The tribe of the Ambrones appears briefly in the Roman sources relating to the 2nd century BC. Their location at the beginning of their brief history was the coast of north Europe, north of the Rhinemouth, in the Frisian Islands, the region now occupied by what is left of the Zuider Zee, and Jutland, which they shared with their close neighbors, the Cimbri and the Teutones.

As to their ethnicity there is no agreement. The Teutones were most likely to have been Germanic, but there is some evidence that the Ambrones and Cimbri may not have been entirely so. Later in their brief and sanguinary course across Europe, the Cimbri were ruled by Boiorix, a Celtic name, "King of the Boii." The Amb- in Ambrones is an initial segment of many Celtic tribal names. The Ambrones followed a Celtic custom in shouting the name of their tribe going into battle. Yet, the Romans considered them Germanic, not Celtic, and assisted the Celts against them. These circumstances suggest a mixed ethnicity, possibly earlier Celtic assimilated to Germanic. However, they did not only come from an area that had been recently Germanized from the North, this was also a time when the Germanic tribes were influenced by Celtic culture.


The three neighbors began their career in Roman history as an alliance determined to emigrate to the lands of the south. The Ambrones perhaps were driven by recent floods in the Zuider Zee region, not yet inundated. The total numbers were about 300,000, including 30,000 Ambrones. The migration soon turned to predation. Heading for Bohemia, they were successfully resisted by the Boii, who at that time still resided in the land named after them.

Going around the Boii, the three allies entered Serbia and Bosnia up the Save and Morava, but soon left that mountainous terrain for the greener pastures of Gaul, following a course around the north of the Alps and threatening Rome. The Romans attempted to stand in their way and suffered tragic losses: an army defeated under Gnaeus Papirius Carbo (Perseus, Carbo No. 4) in 113 BC at Noreia in Styria, another under Marcus Junius Silanus (Perseus, Silanus, Junius No. 17) in Gaul in 109 BC, a third under Cassius Longinus in 107 and another under Servilius Caepio and Gnaeus Mallius in 105 (Battle of Arausio).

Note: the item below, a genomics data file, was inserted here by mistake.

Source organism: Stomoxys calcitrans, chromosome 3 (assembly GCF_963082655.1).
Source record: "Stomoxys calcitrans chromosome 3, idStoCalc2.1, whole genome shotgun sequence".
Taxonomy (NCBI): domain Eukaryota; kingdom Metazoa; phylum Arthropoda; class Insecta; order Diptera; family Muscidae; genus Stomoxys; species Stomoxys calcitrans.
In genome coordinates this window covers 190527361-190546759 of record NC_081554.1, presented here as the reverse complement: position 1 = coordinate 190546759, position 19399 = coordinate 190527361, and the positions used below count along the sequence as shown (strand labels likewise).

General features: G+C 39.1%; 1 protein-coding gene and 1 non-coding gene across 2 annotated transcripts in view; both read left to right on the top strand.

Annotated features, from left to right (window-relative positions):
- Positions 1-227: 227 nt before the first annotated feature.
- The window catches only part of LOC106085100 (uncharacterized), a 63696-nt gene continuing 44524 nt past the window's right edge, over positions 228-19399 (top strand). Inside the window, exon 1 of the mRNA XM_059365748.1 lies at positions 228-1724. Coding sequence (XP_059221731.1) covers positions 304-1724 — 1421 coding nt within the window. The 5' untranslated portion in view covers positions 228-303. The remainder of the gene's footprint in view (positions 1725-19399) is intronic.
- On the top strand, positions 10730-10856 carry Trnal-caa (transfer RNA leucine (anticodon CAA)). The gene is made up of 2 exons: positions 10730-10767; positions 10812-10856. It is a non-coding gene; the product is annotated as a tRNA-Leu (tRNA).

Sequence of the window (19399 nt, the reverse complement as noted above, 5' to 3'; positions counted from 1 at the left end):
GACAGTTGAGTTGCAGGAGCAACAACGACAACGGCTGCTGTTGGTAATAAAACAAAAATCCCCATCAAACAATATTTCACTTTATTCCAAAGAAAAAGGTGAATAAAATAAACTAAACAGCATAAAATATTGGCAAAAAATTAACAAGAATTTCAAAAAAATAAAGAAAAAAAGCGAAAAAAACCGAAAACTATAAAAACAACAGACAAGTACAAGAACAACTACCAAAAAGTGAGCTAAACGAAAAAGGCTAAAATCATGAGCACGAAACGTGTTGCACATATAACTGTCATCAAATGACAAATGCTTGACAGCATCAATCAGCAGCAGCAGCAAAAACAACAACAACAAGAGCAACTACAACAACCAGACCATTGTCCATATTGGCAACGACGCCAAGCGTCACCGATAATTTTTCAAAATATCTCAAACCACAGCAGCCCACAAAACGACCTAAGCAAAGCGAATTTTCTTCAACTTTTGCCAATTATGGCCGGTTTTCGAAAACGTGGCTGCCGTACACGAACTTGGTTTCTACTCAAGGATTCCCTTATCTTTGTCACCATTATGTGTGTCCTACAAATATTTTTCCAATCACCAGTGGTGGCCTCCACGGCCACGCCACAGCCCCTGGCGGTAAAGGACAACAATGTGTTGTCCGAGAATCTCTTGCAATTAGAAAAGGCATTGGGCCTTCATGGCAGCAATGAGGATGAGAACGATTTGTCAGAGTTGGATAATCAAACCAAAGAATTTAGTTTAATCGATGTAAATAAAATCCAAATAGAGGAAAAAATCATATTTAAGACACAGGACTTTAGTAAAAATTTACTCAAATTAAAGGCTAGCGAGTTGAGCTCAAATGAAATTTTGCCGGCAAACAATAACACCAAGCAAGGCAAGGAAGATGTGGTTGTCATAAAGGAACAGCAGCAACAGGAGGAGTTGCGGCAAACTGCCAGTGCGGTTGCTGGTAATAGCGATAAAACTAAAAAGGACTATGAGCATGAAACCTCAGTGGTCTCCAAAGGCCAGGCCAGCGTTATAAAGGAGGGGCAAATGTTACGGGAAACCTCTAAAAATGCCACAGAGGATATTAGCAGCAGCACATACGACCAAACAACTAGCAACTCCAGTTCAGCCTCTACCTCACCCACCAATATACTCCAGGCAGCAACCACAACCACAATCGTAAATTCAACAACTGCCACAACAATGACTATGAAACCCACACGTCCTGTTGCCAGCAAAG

Concluding that they wouldn't have much trouble sacking Rome and settling in North Italy, the three allies left a base in Gaul and divided into two prongs. The Ambrones and the Teutones were to transit Liguria (east of Marseilles), while the Cimbri were to enter Italy further north. At this point the Romans decided to make Gaius Marius consul again, illegally, as he had already served.

Marius marched into Liguria and set up camp in the path of the enemy. The Teutones assaulted the camp and were repulsed. They decided to go on and streamed around the camp, giving the Roman soldiers messages for the wives they should encounter as domestics when enslaved. Marius followed swiftly and again encamped next to them at Aquae Sextiae at the foot of the Alps. The year was 102 BC.

The battle began as a chance encounter but the Romans turned it into a victory. Roman camp followers attempting to draw water from a nearby river were attacked by the Ambrones, who were still using it. The Ligurians acting as Roman auxiliaries came to their rescue and were repulsed across the river. The opportunity was not lost on Marius. The Romans quickly formed ranks and caught the Ambrones trying to recross the river. The Ambrones lost the main part of their force. Two days later Marius repulsed an attack on the camp and caught the enemy force between his own main force in the front and an ambush of 3000 men in the enemy rear.

Marius took 100,000 prisoners. The Ambrones were virtually destroyed. The camp in Gaul survived, however. Combining with local Celts, they formed a new Celtic tribe, the Aduatuci, in the region whence they had come. So ended the Ambrones. You may find the story in "Plutarch's Lives", life of Gaius Marius, written c. 80 AD.

ee also

*List of Germanic peoples
*Amrum in Nordfrisland
*Zuider Zee

External links

* [ The Tufts Perseus Site]

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Look at other dictionaries:

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